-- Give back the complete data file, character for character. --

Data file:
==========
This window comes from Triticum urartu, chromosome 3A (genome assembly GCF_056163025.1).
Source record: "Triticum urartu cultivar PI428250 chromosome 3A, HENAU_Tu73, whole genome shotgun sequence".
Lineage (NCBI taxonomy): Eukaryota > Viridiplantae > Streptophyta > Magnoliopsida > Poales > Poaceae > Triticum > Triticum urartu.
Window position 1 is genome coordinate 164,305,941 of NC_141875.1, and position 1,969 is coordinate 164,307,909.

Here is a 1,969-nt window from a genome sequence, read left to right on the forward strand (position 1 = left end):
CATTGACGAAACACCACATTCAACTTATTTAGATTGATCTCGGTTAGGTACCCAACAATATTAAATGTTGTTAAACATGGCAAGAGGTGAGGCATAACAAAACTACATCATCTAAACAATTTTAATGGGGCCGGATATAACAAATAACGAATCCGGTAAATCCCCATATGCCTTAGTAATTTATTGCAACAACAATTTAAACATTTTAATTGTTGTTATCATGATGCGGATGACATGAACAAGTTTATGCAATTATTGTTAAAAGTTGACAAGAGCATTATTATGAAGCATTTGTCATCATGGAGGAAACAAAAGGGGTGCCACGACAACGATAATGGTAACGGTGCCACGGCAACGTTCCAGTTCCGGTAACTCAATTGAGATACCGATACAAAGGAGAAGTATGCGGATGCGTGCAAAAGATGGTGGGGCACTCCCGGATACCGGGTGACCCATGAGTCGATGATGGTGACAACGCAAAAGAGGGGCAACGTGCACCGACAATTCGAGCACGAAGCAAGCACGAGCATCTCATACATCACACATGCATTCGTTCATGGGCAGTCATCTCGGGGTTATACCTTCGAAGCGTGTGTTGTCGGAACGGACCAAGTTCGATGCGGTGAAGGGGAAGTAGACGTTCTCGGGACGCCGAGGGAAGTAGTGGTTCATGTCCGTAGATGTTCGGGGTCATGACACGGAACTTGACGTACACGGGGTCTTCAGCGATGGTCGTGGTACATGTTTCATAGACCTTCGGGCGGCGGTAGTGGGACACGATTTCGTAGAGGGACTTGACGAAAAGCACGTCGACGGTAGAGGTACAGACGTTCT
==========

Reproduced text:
This window comes from Triticum urartu, chromosome 3A (genome assembly GCF_056163025.1).
Source record: "Triticum urartu cultivar PI428250 chromosome 3A, HENAU_Tu73, whole genome shotgun sequence".
Lineage (NCBI taxonomy): Eukaryota > Viridiplantae > Streptophyta > Magnoliopsida > Poales > Poaceae > Triticum > Triticum urartu.
Window position 1 is genome coordinate 164,305,941 of NC_141875.1, and position 1,969 is coordinate 164,307,909.

Here is a 1,969-nt window from a genome sequence, read left to right on the forward strand (position 1 = left end):
CATTGACGAAACACCACATTCAACTTATTTAGATTGATCTCGGTTAGGTACCCAACAATATTAAATGTTGTTAAACATGGCAAGAGGTGAGGCATAACAAAACTACATCATCTAAACAATTTTAATGGGGCCGGATATAACAAATAACGAATCCGGTAAATCCCCATATGCCTTAGTAATTTATTGCAACAACAATTTAAACATTTTAATTGTTGTTATCATGATGCGGATGACATGAACAAGTTTATGCAATTATTGTTAAAAGTTGACAAGAGCATTATTATGAAGCATTTGTCATCATGGAGGAAACAAAAGGGGTGCCACGACAACGATAATGGTAACGGTGCCACGGCAACGTTCCAGTTCCGGTAACTCAATTGAGATACCGATACAAAGGAGAAGTATGCGGATGCGTGCAAAAGATGGTGGGGCACTCCCGGATACCGGGTGACCCATGAGTCGATGATGGTGACAACGCAAAAGAGGGGCAACGTGCACCGACAATTCGAGCACGAAGCAAGCACGAGCATCTCATACATCACACATGCATTCGTTCATGGGCAGTCATCTCGGGGTTATACCTTCGAAGCGTGTGTTGTCGGAACGGACCAAGTTCGATGCGGTGAAGGGGAAGTAGACGTTCTCGGGACGCCGAGGGAAGTAGTGGTTCATGTCCGTAGATGTTCGGGGTCATGACACGGAACTTGACGTACACGGGGTCTTCAGCGATGGTCGTGGTACATGTTTCATAGACCTTCGGGCGGCGGTAGTGGGACACGATTTCGTAGAGGGACTTGACGAAAAGCACGTCGACGGTAGAGGTACAGACGTTCT